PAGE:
It has been a relatively short day at sea for us but for some reason we are both feeling more tired than usual, as if the previous foggy days have sapped something out of us. The sunset does not disappoint, however, and we hope that this bodes well for tomorrow when we are due to press on to Peterhead.
Day 34 – We sit and watch a lone heron standing on the Peterhead marina retaining wall being mobbed by gulls which have taken a strong dislike to it. As each gull swoops down the heron evades it by rotating its head and dipping its long neck, a strangely comical manoeuvre for what is normally such a statuesque bird. But despite having a powerful beak in its armoury the heron makes no attempt to use it for self defence. Then as the evening draws in, so does the weather – a light mist and then torrential rain – but we have completed our east coast journey, or so it feels, as beyond the next corner (another left turn) we will start moving west across Scotland and then on to the Western Isles.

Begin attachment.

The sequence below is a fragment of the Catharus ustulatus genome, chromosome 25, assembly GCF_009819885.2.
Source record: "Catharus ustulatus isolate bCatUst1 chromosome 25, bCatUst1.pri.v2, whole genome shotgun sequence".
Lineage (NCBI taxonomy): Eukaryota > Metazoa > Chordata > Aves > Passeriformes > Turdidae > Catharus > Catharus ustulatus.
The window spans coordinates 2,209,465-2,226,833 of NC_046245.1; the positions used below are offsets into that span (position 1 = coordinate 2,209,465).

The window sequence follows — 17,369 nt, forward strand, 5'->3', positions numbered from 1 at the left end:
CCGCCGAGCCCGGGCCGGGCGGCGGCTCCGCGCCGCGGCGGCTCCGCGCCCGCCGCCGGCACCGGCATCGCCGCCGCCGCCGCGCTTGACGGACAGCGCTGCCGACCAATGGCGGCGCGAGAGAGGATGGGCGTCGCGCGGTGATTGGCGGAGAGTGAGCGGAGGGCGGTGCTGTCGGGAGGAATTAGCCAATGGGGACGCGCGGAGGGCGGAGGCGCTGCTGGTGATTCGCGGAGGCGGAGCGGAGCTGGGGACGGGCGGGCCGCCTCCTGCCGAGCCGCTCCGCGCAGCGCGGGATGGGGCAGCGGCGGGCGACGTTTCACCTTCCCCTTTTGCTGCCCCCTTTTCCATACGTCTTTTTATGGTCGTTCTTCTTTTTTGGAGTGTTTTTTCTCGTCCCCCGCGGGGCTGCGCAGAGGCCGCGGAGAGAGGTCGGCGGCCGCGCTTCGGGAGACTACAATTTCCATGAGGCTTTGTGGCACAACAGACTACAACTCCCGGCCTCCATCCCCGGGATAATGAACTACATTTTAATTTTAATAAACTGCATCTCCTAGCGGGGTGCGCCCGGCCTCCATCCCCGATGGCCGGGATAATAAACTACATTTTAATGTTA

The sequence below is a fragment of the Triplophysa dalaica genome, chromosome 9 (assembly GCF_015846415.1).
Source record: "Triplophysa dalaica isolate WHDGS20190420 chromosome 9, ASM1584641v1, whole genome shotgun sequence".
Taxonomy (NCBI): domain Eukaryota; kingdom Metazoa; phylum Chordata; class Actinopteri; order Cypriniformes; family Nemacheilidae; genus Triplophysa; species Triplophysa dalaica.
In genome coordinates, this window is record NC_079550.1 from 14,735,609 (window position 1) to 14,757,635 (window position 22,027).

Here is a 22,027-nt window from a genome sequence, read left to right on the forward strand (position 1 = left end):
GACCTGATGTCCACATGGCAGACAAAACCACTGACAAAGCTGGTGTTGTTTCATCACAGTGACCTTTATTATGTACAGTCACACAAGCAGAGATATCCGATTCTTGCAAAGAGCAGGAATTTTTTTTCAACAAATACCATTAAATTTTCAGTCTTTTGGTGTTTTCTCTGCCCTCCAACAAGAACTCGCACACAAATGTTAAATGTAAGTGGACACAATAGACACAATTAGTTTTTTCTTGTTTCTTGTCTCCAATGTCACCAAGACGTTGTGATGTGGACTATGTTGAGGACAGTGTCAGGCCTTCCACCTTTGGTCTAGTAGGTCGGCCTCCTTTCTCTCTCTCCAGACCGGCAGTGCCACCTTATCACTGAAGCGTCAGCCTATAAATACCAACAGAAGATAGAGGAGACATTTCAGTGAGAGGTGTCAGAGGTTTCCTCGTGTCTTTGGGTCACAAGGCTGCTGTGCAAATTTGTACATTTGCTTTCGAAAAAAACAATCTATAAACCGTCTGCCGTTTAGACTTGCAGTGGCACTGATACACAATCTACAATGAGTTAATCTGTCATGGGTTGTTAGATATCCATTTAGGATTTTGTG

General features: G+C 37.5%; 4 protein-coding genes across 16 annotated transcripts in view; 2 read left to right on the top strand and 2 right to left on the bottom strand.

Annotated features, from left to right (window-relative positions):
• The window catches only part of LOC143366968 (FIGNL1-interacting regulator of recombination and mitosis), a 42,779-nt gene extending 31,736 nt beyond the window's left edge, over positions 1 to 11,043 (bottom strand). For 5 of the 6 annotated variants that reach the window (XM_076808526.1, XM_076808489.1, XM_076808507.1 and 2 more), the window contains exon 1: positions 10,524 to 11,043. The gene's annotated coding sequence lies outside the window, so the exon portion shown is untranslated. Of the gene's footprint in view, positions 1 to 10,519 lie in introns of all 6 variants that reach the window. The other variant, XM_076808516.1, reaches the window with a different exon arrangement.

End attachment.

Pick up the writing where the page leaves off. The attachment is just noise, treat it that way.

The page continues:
It was an unexciting day at sea for us, motor-sailing into a light wind, often too far from the coast to see clearly what we were passing, and we were anxious to get tucked into Peterhead harbour before the weather became less benign. Iain and Richard were our ‘greeters’ on arrival at our marina berth (they were in fact waiting for Iain’s dinghy-sailing children to appear) and the kettle was soon on for a cuppa inside Cirrus’ comfortable saloon. An hour later, in the warmth of their company, we were still discussing everything from the merits of Scottish independence to the recession. Ahead of us now are several days of strong northerly winds. Or to put a different spin on it, ahead of us are a few days lounging about in port, exploring the town and making friends with the locals.